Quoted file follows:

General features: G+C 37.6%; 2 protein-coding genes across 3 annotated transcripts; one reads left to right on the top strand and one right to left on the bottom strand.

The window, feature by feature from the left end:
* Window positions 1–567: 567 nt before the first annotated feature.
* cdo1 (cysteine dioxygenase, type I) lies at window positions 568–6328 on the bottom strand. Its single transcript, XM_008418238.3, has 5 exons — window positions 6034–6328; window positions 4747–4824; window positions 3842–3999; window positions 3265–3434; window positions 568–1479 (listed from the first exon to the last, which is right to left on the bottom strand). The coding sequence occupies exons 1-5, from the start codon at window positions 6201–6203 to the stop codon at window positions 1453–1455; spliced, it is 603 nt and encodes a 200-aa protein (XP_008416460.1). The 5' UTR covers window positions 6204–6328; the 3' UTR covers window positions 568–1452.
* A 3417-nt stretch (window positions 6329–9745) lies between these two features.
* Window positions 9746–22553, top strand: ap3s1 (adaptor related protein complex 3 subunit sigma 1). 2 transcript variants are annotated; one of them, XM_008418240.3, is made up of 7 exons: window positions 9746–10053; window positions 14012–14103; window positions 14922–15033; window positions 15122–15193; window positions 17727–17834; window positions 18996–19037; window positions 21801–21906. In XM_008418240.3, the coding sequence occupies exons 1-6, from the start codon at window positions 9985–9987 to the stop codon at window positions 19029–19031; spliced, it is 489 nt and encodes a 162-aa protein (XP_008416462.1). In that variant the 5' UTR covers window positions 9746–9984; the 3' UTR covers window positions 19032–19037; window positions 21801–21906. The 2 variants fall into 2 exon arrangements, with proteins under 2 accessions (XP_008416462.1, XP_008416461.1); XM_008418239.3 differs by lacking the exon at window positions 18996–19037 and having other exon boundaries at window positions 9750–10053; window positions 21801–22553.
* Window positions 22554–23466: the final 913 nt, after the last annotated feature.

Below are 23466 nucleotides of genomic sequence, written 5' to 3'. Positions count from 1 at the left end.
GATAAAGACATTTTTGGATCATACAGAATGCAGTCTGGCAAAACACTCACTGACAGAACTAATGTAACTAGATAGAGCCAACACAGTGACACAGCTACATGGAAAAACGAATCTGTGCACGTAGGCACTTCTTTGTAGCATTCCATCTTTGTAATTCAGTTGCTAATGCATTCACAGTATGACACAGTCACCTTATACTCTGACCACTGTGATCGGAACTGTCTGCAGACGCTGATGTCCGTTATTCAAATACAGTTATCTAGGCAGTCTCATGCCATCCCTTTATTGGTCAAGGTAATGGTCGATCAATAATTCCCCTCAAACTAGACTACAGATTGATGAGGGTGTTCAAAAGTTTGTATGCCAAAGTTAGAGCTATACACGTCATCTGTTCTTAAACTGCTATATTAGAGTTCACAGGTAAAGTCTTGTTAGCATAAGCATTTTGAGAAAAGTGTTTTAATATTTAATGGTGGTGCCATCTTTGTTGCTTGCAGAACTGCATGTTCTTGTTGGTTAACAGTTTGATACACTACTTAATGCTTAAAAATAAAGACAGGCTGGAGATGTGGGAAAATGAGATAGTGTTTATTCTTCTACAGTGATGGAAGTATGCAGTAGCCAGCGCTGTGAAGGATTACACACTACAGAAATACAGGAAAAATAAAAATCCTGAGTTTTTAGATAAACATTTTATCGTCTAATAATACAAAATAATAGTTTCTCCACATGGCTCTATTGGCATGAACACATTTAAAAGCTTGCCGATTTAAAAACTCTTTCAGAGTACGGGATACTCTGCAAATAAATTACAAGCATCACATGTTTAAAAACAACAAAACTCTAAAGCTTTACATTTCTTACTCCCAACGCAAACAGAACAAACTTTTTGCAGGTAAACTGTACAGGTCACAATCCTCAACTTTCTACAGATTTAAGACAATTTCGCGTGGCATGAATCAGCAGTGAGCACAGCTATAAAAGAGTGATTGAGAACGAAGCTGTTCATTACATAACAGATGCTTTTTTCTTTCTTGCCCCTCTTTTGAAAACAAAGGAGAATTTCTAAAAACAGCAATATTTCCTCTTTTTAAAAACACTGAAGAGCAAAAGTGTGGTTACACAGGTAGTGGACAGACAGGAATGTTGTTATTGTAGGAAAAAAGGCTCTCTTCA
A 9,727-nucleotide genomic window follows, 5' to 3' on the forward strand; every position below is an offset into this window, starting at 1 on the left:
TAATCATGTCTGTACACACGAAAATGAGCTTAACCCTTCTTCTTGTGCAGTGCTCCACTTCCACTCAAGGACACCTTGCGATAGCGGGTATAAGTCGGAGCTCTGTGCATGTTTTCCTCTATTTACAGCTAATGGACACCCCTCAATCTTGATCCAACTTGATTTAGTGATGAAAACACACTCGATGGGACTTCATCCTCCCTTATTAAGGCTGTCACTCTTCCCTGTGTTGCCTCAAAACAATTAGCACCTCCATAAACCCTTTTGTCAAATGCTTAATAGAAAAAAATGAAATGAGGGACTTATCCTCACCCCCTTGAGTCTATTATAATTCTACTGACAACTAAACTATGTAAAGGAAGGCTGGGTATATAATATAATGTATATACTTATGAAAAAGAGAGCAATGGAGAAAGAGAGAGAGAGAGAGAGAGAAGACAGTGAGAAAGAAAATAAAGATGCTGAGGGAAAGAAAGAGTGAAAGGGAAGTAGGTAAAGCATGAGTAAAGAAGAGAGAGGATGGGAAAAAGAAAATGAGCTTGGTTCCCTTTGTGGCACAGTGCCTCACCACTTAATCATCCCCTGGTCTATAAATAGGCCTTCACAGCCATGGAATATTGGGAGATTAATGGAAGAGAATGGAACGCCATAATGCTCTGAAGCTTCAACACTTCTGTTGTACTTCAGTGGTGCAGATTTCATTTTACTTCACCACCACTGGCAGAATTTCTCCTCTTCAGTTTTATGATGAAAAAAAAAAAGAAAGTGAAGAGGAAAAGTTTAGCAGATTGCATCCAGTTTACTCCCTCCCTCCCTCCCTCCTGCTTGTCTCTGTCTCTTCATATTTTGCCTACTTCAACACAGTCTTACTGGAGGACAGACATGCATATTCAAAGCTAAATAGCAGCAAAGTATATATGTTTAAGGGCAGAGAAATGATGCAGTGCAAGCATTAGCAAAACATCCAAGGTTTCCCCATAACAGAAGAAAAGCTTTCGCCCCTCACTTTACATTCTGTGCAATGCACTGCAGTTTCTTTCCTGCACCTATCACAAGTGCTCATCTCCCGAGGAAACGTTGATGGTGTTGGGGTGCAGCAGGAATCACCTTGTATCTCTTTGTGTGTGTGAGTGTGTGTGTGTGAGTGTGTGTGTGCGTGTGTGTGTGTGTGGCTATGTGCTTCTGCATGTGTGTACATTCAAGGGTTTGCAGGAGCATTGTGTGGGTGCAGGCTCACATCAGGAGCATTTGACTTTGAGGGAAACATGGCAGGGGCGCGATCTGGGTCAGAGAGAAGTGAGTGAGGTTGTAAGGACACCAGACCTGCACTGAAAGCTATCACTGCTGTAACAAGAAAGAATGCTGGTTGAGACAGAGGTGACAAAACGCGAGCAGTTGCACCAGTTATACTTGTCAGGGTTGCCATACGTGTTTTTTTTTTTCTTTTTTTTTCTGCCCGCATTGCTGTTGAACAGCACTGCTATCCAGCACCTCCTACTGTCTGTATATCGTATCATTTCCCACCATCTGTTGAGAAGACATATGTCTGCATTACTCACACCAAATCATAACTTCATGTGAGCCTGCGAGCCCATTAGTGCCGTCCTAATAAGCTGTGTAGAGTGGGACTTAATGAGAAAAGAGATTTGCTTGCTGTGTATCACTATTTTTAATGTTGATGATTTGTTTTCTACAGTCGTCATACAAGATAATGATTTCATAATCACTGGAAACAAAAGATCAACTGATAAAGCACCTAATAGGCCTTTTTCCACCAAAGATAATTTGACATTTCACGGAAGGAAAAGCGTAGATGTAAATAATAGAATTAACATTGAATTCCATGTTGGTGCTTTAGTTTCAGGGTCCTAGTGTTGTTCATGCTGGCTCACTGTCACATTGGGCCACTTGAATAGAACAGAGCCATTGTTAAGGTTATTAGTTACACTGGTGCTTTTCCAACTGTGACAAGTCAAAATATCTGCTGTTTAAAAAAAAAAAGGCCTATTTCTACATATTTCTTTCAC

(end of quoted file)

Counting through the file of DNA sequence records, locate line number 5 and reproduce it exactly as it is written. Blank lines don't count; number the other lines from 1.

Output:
* A 3417-nt stretch (window positions 6329–9745) lies between these two features.